In the 12 months since the ‘sugar tax’ came into force, producers are expected to have paid an estimated £250 million – money that should be used to help deliver vital public health schemes to improve the next generation’s life chances.
The LGA has said funding could go towards protecting and improving children’s oral health, and providing early years play equipment and activities, while also encouraging healthier eating and exercise. Currently, funding from the levy goes towards school sports and breakfast clubs.
Cllr Ian Hudspeth, Chairman of the LGA’s Community Wellbeing Board, said: “In a year since the soft drinks industry levy was introduced, manufacturers have cut the amount of sugar in their products while hundreds of millions of pounds have been raised in revenue. It is vital that the funds raised so far are invested in the best possible way, to ensure that our children get the greatest start in life.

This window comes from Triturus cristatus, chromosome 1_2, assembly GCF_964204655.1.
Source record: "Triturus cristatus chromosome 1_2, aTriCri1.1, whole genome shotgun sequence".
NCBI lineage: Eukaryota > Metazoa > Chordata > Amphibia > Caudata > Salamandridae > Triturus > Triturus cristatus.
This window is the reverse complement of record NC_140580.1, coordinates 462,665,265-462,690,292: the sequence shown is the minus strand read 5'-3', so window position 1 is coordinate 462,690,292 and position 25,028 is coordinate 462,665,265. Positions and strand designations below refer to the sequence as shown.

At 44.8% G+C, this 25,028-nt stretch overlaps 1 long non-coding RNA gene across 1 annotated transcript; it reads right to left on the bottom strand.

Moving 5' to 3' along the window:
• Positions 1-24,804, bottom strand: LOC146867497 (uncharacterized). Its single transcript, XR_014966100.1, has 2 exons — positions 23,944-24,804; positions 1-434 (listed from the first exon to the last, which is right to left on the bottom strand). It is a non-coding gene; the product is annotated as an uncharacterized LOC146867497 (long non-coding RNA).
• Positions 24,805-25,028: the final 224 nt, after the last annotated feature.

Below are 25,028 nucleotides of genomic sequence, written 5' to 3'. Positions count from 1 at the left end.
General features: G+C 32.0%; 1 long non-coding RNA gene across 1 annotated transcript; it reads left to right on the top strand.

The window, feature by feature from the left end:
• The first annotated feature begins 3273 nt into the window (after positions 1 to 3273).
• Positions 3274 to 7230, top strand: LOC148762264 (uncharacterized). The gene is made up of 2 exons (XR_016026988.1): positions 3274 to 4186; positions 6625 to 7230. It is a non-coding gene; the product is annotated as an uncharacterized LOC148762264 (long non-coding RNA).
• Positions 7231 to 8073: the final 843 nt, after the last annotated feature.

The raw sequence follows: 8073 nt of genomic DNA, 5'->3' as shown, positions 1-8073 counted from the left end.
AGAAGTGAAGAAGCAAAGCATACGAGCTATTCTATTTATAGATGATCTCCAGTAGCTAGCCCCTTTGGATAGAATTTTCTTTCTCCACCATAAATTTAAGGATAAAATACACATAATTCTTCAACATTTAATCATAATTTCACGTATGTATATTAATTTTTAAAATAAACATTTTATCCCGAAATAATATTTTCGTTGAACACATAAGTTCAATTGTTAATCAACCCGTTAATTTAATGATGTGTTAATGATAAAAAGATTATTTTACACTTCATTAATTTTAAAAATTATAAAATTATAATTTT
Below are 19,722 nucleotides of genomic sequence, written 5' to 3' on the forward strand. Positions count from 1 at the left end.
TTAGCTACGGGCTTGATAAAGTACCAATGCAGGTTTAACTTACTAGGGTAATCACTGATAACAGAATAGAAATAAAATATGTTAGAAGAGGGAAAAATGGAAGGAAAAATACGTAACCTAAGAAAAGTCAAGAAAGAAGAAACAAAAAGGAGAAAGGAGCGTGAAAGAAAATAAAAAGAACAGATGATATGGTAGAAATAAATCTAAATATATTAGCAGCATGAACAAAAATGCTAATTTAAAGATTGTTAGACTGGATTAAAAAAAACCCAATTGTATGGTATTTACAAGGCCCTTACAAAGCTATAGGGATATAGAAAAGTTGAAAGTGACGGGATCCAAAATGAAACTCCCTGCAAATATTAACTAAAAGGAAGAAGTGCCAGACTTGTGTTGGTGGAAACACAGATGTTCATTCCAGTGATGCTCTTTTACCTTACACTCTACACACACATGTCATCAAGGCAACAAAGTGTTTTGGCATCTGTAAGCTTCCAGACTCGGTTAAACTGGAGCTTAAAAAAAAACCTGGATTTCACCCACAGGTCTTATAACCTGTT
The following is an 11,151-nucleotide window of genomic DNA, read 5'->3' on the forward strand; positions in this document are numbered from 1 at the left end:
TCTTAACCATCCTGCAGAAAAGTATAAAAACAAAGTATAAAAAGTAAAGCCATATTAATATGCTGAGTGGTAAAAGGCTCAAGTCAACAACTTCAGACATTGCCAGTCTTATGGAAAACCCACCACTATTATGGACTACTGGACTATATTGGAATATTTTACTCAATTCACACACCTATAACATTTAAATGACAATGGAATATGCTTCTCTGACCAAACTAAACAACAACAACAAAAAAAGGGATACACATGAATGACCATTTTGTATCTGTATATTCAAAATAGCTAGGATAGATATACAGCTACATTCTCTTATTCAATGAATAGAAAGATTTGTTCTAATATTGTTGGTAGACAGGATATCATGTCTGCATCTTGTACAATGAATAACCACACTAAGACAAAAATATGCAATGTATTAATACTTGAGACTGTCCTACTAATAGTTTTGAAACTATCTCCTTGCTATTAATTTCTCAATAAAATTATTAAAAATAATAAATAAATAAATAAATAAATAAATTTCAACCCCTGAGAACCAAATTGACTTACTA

“However, to truly tackle our child obesity epidemic, councils need to be able to use this money to intervene earlier and do more to ensure that our children stay healthy, active and develop good eating habits, which they can continue into adulthood.
“This in turn will lead to less pressure on our already overstretched public services, including the NHS, saving the country much more from obesity-related treatment in future.”
He added: “Councils are uniquely placed to tackle obesity, given their links to local health, community and voluntary services, as well as schools.
“This includes the costs of running the Government’s National Child Measurement Programme in schools, as well as programmes such as weight management services, exercise referral schemes, and offering free or reduced-cost sport.”